Epson Develops A6-Size Electronic Paper with World's Highest Resolution Using Plastic Substrate

Jun 12, 2006
Epson Develops A6-Size Electronic Paper with World's Highest Resolution Using Plastic Substrate

Seiko Epson Corp. has successfully developed A6-size (7.1 inches on the diagonal) electronic paper using a plastic substrate. Drawing on Epson's original SUFTLA technology, the new electronic paper achieves Quad-XGA resolution (1536 x 2048 pixels) – the world's highest – and shows the potential for increasing screen size. The development was announced on June 9 at the Society for Information Display (SID) international symposium held in San Francisco.

Epson has long been working to develop and manufacture low-power-consumption, space-saving electronic devices. At the cutting edge of these efforts, R&D has focused on thin, light and flexible devices that can be reshaped as needed, and that can become the technology that drives electronic equipment for a ubiquitous networked society. In the course of such development, Epson has amassed a range of proprietary technologies including low temperature polysilicon thin film transistors (LTPS-TFT) and SUFTLA, which enables the transfer of TFT circuits to flexible substrates.

As outlined below, the new electronic paper draws on a number of original Epson technologies and has a range of features suited to portable displays.

1. World's highest resolution
LTPS-TFT formed on a plastic substrate using SUFTLA technology gives this electronic paper Quad-XGA resolution – the highest in the world. This ensures that even the smallest letters on a portable display are fully visible.

2. High contrast guaranteeing high-quality display
With a contrast ratio of 10:1, the new technology achieves the same levels of visibility as images printed on ordinary paper.

3. Narrow border and simple interface
Forming peripheral drive circuits with LTPS-TFT creates a simple structure with very few external terminals, that result in a borderless flexible display, even with the drive circuits included.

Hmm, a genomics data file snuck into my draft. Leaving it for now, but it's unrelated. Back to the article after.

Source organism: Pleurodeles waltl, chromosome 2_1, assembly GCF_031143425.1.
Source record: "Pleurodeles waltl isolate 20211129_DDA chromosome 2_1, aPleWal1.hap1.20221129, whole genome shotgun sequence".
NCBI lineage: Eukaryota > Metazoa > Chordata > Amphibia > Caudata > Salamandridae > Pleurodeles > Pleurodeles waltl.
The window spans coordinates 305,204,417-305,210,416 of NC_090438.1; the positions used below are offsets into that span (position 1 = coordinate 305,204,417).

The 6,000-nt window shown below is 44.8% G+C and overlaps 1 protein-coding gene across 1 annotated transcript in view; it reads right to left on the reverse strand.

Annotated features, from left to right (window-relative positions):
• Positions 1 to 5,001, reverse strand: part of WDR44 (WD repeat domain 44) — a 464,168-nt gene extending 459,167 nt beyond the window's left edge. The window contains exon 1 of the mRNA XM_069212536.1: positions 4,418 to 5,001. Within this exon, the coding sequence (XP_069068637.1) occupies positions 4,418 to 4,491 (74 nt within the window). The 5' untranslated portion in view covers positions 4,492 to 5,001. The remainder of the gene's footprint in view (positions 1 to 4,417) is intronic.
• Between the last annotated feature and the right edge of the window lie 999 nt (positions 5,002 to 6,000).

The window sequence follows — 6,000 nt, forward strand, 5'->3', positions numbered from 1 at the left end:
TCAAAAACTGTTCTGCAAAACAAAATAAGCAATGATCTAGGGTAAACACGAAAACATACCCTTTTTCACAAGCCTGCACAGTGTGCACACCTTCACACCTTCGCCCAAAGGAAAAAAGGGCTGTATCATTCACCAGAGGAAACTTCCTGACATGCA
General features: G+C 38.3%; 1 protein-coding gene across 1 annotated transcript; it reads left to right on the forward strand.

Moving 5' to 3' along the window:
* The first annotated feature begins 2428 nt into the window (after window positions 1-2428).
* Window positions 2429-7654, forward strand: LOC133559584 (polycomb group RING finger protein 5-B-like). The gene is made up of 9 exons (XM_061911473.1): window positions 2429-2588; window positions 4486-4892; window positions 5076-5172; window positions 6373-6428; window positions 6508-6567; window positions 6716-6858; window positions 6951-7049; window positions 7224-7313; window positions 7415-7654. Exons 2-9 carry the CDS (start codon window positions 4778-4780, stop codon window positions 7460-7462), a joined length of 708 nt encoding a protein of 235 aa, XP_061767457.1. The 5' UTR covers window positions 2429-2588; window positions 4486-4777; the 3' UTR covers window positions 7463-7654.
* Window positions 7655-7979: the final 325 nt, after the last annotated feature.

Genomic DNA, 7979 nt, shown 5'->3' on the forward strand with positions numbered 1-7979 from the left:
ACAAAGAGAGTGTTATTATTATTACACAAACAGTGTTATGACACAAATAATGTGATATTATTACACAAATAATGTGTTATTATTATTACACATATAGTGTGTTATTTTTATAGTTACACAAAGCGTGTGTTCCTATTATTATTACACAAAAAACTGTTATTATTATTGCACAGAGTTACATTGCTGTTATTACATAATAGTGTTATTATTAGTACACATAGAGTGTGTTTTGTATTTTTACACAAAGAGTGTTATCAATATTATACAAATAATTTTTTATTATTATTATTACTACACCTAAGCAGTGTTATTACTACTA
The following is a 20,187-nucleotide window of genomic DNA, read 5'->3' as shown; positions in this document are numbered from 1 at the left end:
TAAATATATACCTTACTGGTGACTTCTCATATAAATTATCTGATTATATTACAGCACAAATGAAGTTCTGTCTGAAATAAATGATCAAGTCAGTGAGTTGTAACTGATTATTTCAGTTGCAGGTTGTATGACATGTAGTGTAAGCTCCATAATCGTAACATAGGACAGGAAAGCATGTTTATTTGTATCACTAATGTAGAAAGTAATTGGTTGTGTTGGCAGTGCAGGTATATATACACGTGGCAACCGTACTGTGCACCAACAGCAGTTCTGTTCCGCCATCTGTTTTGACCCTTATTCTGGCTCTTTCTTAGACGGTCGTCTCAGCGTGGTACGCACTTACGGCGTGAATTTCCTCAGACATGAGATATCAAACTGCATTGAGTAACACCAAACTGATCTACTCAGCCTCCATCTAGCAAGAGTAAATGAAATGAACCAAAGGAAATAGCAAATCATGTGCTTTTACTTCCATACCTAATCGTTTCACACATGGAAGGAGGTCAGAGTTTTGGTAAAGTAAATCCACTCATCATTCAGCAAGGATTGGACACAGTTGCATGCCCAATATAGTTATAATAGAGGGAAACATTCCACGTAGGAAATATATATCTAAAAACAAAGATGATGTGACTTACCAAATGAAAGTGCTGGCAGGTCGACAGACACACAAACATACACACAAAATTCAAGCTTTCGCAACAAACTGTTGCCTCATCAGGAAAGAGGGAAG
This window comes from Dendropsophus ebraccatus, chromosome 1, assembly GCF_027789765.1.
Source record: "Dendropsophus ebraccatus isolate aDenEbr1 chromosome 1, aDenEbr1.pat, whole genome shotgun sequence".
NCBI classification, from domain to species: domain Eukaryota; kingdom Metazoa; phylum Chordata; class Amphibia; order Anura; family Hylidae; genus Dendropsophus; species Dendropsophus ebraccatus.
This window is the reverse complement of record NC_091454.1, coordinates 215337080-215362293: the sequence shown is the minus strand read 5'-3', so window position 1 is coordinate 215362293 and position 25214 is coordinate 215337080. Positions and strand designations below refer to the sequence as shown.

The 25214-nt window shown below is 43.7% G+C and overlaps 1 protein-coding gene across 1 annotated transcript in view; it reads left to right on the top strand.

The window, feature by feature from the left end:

4. Low power consumption
Data display does not require power – a memory function ensures that information does not disappear even if the power is turned off. Maximum drive voltage even for editing information is just 6 volts, showing that the display itself consumes very little power.

5. Larger screen
The expanded screen size, from around 2 inches in existing models to A6 size (7.1 inches on the diagonal), is evidence of potential for even bigger screens in the future.

Epson will examine the potential of a range of applications for the technology and conduct further research and development with a view to its practical use.

Source: Seiko Epson

Explore further: NERSC, Cray move forward with next-generation scientific computing

Related Stories

For many US teachers, the classroom is a lonely place

5 hours ago

One of the best ways to find out how teachers can improve their teaching is to ask them. The massive Teaching and Learning International Survey (TALIS) did just that and the answers offer crucial insights for teachers, school ...

Recommended for you

'Map spam' puts Google in awkward place

16 hours ago

Google was re-evaluating its user-edited online map system Friday after the latest embarrassing incident—an image of an Android mascot urinating on an Apple logo.

Team develops faster, higher quality 3-D camera

16 hours ago

When Microsoft released the Kinect for Xbox in November 2010, it transformed the video game industry. The most inexpensive 3-D camera to date, the Kinect bypassed the need for joysticks and controllers by ...

User comments : 0

Please sign in to add a comment. Registration is free, and takes less than a minute. Read more

Click here to reset your password.
Sign in to get notified via email when new comments are made.